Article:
Considering the Tigers stood six games under .500 and 8 1/2 games out of first place in the AL Central in mid-May, having lost 11 of 12, a playoff race seemed out of the question. When Detroit stood 7 1/2 games back in the division and 4 1/2 out of the AL Wild Card on July 20, the hopes of meaningful October baseball in Motown looked long. All the while, though, the Tigers believed their best baseball was ahead.
Less than a month later, the division deficit was down to two games, and the Tigers were giving the Indians a scare. Cleveland held on by beating Detroit head-to-head, but the Tigers took their AL Wild Card hopes to the season's final weekend, eventually controlling their own fate. But five losses in Detroit's final eight games, including back-to-back low-scoring defeats at the Braves, slipped the AL Wild Card through the Tigers' grasp.
1. Youth shall be served
Though Avila ended the suspense surrounding manager Brad Ausmus' fate by picking up the option year in his contract a few days after the season ended, Avila hinted at the time that a change of direction was coming with the roster. Once Cameron Maybin and his $9 million option were traded to the Angels for a prospect as the offseason began, the direction was clearer.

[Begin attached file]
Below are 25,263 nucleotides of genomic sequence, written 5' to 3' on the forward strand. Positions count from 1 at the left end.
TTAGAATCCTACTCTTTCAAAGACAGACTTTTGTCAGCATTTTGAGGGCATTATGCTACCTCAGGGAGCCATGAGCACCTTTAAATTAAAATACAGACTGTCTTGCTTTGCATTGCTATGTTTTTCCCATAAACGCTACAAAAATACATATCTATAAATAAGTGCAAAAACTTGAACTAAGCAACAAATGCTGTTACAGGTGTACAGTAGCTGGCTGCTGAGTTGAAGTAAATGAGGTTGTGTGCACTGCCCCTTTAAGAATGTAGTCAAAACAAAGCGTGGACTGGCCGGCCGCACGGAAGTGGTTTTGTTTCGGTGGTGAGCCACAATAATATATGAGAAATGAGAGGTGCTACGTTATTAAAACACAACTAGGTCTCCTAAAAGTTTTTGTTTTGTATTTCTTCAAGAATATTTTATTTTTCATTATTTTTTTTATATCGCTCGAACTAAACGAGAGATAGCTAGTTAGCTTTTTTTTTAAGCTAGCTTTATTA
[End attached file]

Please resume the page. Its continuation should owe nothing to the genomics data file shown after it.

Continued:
"We definitely would like to get younger as we move forward," Avila said. "That's really going to be the main emphasis here."
By the Winter Meetings, trade rumors enveloped everyone from J.D. Martinez and Ian Kinsler to franchise icons Verlander and Miguel Cabrera. No big deal materialized, but Avila emphasized they were embarking on a long-term process to lower payroll, get the roster younger and rebuild the farm system.
Jason Beck has covered the Tigers for MLB.com since 2002. Read Beck's Blog, follow him on Twitter @beckjason and listen to his podcast. This story was not subject to the approval of Major League Baseball or its clubs.